Tag: "public option"

Walk-in Clinics Get a Good Report Card

We really couldn’t find any strong evidence that the retail clinics are providing inferior care in the United States, within the limits of what they do — providing quick relief for acute conditions among the relatively young and healthy (not complex medication management or long-term follow-up for people with chronic conditions)…

What seems to be particularly attractive about the retail clinics for the young and healthy is their convenience — they’re open nights and weekends, often without requirements appointments, and without long waiting times. Almost half of their visitors arrive when regular officers are closed, making these clinics far more convenient to those who work.

Sanjay Bansu at The Health Care Blog.

Reinhardt: Let’s Have a Libertarian Option

Let us set up two distinct systems for health care within our nation. Call one the Social Solidarity system and the other the Libertarian system. Ask young people — at age 25 or so — to choose one or the other.

People joining the Social Solidarity system would know that they will be asked to subsidize their less fortunate fellow citizens in health care through taxes or premiums or both. They would also know, however, that the community will take care of them, and they will not go broke, should serious illness befall them.

People choosing the Libertarian system would not have to pay taxes to subsidize other people’s health care, and they would pay actuarially fair health insurance premiums — low for healthy people and high for sicker people.

Good stuff. More here. And, why restrict the choice to health care?

How Pell Grants are Like Health Insurance

Started in 1972 to help poor kids pay for college, Pell Grants are now so broad that more than half of all undergrads benefit.

Because the amount of a Pell Grant for full-time study depends on both a student’s financial straits and the cost to attend school, better-off students often receive the large Pell Grants and apply them to more expensive schools.

Universities learned long ago how to capture the extra cash and adjust their price schedules accordingly. While Pell Grants and other student aid are intended to make college more affordable, they’re contributing to the ever-higher tuition spiral. Write 100 times on the chalkboard: Student aid raises tuition.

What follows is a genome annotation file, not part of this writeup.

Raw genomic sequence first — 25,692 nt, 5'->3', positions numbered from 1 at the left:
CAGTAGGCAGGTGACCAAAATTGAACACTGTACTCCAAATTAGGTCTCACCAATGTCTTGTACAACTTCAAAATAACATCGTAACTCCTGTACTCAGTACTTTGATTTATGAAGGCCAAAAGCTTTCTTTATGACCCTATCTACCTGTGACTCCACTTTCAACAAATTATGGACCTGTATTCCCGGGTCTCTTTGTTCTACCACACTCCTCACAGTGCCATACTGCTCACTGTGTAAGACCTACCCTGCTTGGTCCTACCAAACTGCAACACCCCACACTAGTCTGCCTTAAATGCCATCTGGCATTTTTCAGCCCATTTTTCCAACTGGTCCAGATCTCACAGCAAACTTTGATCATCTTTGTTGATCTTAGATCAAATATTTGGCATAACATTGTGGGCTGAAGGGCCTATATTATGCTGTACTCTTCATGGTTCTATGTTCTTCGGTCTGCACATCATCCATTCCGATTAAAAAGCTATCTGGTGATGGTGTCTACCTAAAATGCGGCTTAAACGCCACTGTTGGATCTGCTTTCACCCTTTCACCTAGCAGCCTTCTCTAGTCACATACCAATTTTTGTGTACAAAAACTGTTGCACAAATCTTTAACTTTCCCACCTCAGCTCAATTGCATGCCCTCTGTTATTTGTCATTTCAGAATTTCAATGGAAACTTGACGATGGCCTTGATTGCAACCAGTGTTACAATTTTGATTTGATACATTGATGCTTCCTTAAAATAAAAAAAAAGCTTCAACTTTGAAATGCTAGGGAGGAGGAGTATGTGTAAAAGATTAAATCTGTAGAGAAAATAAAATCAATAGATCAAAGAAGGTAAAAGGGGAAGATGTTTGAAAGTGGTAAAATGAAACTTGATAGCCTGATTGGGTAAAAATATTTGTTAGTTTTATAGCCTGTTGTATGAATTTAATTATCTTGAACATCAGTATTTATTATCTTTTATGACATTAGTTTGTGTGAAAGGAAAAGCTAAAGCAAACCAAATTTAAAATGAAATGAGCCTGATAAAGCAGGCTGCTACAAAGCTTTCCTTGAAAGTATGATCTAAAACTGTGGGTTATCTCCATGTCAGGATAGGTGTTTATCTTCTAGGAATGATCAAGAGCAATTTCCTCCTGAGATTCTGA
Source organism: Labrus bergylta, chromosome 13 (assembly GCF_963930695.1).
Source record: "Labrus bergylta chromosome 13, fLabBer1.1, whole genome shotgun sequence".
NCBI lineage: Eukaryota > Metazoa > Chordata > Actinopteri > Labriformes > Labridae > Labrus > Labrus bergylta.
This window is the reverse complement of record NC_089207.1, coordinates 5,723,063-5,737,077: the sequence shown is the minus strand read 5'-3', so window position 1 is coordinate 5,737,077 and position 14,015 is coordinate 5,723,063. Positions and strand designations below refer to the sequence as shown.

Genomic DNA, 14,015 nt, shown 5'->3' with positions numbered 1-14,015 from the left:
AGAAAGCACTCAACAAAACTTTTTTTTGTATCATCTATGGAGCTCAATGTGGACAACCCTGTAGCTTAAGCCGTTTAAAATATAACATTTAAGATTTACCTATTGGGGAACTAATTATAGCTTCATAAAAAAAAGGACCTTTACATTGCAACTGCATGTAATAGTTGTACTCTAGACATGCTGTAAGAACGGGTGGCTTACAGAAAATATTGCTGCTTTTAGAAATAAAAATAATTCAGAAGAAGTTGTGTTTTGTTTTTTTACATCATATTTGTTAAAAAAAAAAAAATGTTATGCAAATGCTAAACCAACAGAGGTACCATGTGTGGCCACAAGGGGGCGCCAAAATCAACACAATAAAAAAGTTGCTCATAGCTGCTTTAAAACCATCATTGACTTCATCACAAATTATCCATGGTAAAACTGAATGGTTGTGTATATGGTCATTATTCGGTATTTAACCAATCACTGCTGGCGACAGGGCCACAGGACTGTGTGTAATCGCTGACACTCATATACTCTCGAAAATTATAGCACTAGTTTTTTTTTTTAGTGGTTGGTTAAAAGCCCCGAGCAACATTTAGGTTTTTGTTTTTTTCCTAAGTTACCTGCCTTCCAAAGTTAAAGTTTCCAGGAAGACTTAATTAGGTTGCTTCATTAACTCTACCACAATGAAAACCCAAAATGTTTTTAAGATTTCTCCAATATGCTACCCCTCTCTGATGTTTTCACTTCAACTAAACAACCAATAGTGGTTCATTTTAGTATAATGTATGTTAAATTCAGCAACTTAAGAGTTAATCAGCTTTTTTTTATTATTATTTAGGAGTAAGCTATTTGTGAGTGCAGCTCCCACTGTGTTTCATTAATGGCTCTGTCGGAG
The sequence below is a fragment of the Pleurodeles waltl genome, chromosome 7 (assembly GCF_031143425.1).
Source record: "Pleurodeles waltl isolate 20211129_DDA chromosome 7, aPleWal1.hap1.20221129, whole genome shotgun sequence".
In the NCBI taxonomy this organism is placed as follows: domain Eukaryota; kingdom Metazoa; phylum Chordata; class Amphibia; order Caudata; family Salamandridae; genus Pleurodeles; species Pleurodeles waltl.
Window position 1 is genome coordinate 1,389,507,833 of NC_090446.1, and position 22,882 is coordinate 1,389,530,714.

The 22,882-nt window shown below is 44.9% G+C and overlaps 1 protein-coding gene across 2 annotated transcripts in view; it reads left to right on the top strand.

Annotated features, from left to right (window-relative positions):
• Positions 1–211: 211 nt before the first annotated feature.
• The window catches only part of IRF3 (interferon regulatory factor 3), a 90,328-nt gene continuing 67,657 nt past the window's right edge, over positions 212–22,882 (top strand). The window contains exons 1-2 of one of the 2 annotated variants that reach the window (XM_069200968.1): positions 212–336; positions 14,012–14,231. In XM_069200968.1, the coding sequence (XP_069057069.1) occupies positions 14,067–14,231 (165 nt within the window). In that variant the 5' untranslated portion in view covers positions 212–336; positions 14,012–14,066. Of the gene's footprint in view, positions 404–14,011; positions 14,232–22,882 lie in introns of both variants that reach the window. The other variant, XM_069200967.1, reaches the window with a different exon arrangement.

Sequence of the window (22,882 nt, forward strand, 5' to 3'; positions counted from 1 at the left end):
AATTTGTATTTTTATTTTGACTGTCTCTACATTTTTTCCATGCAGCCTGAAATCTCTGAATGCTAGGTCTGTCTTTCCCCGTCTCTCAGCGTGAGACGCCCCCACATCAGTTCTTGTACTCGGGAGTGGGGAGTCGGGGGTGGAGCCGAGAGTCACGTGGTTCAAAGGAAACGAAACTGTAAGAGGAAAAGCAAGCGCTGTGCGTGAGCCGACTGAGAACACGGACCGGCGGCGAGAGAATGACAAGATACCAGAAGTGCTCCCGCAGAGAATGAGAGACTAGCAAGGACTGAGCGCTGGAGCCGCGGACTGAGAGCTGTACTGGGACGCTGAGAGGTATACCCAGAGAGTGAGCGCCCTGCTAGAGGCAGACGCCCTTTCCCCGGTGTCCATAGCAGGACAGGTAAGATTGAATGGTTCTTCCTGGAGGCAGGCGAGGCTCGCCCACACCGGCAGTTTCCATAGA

Source: Wall Street Journal.

College Health Plans May Cost 50% More

College health plans…are also expected to become more costly as they accommodate the benefit requirements of the health law. A few schools have had their prices rise so much that they have decided to drop their health plans altogether…Many plans that provide limited coverage are raising their premiums as much as 50 percent to comply with the new law’s requirements for coverage, according to Stephen Beckley, a student insurance consultant and co-organizer of the Lookout Mountain Group, an organization of college health professionals.

Source: Washington Post.

Proximity to Healthy Foods Doesn’t Matter; Price Does

Most people don’t buy food from the stores that are nearest to them says a new study. And where they do shop, their choice of foods tends to be driven by price. As Sarah Kliff summarizes:

The patrons of the lower-priced grocery store (like Safeway) tended to have a higher rate of obesity than those who shopped at the higher-priced grocery stores in the study (think Whole Foods). That relationship held true after adjusting for variables like education and income. It makes Drewnowski think that “choice of primary food source was driven by price.”

Jobs

We’re still down 4.6 M private sector jobs from the employment peak in January 2008, compared to down 407,000 government jobs. For every net lost government job since employment peaked in January 2008, the U.S. economy has lost more than eleven private sector jobs.